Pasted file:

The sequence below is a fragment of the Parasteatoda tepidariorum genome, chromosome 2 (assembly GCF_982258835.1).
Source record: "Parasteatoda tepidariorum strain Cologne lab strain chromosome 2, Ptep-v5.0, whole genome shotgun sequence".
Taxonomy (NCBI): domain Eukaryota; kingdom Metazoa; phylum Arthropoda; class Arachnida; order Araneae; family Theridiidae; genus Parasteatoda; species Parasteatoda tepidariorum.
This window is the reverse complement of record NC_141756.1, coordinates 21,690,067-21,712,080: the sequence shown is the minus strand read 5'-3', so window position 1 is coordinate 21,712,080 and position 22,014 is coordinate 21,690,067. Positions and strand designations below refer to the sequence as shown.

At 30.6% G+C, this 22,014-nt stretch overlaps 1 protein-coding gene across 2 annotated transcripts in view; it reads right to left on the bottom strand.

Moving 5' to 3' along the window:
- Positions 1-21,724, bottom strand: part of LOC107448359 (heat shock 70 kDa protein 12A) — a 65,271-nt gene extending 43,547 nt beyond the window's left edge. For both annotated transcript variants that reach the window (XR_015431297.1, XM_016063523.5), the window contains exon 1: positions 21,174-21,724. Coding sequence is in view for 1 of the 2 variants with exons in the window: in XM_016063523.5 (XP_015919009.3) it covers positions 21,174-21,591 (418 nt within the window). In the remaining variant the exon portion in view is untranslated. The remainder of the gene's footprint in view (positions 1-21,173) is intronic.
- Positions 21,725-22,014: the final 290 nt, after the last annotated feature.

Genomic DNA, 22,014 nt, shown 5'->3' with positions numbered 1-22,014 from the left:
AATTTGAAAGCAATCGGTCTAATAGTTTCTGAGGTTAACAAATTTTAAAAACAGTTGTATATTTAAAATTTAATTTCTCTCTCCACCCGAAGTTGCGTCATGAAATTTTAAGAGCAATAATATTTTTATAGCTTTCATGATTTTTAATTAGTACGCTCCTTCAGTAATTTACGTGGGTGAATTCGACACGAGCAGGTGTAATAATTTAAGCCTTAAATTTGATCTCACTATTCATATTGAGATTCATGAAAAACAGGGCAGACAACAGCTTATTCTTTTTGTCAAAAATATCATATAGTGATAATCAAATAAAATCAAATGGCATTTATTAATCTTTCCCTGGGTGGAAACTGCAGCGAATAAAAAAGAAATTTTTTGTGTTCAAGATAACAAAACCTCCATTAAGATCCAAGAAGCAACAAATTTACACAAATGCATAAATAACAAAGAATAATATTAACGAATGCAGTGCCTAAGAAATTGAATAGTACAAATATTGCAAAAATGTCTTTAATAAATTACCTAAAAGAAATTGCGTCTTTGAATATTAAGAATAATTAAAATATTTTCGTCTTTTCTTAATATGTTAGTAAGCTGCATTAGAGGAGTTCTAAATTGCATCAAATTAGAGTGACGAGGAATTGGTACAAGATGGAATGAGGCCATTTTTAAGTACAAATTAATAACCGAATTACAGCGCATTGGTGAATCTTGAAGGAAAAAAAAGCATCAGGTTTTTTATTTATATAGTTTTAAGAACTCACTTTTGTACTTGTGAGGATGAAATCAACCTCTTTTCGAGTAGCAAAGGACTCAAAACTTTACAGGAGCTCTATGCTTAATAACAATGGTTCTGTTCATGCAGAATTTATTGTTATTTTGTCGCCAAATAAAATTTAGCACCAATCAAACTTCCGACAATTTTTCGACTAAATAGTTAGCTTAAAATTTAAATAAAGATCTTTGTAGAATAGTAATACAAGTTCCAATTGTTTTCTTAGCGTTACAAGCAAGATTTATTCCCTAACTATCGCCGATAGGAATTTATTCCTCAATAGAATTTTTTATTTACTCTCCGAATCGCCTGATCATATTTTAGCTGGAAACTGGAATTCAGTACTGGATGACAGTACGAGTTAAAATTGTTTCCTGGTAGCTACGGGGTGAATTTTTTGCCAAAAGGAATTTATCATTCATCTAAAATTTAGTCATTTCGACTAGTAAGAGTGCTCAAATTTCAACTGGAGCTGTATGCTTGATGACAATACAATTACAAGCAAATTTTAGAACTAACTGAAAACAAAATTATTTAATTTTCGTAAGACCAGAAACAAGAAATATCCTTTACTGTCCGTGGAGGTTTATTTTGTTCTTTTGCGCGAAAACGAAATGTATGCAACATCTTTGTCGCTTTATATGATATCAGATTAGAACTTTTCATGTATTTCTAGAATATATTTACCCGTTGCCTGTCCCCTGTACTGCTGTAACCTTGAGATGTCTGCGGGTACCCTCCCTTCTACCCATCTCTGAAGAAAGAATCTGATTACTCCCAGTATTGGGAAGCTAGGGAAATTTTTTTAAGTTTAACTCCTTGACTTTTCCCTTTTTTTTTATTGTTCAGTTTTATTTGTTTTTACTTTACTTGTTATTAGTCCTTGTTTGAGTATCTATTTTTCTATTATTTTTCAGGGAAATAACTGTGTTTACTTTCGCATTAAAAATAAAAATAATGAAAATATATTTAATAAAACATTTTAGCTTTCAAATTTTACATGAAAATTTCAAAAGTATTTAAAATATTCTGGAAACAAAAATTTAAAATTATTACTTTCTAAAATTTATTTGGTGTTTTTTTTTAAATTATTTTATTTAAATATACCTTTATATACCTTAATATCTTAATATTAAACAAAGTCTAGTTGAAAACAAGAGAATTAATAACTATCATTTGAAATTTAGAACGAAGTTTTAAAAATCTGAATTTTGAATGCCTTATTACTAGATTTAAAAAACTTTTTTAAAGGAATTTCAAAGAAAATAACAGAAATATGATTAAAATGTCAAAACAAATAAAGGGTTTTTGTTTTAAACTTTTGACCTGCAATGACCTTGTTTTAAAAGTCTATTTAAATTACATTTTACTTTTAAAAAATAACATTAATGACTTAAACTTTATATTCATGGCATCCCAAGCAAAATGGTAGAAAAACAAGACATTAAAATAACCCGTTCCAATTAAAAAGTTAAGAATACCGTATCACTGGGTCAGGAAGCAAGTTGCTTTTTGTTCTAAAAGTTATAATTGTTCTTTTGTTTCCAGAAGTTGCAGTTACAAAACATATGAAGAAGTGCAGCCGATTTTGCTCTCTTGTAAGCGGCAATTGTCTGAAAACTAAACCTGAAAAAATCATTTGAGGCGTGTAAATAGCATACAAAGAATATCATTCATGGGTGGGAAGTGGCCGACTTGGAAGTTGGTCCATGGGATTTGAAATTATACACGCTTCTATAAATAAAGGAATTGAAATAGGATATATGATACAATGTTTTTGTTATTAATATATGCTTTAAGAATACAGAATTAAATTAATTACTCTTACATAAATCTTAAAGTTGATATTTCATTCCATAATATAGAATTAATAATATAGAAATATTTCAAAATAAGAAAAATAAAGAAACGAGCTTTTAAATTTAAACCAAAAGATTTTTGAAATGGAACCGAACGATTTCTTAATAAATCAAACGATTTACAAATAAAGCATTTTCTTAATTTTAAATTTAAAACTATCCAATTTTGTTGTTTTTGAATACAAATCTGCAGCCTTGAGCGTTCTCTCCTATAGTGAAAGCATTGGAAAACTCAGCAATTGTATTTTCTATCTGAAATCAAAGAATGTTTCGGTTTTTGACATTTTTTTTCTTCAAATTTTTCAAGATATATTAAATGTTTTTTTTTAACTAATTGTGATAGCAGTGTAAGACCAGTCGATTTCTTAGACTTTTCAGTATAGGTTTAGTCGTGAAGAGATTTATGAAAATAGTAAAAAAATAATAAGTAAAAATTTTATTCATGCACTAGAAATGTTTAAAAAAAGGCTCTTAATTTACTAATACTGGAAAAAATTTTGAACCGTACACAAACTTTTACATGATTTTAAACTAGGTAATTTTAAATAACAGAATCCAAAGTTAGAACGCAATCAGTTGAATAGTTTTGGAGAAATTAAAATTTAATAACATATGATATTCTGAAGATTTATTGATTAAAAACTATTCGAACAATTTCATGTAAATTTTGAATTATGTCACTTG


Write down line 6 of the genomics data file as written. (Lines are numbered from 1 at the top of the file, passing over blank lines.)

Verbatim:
Moving 5' to 3' along the window: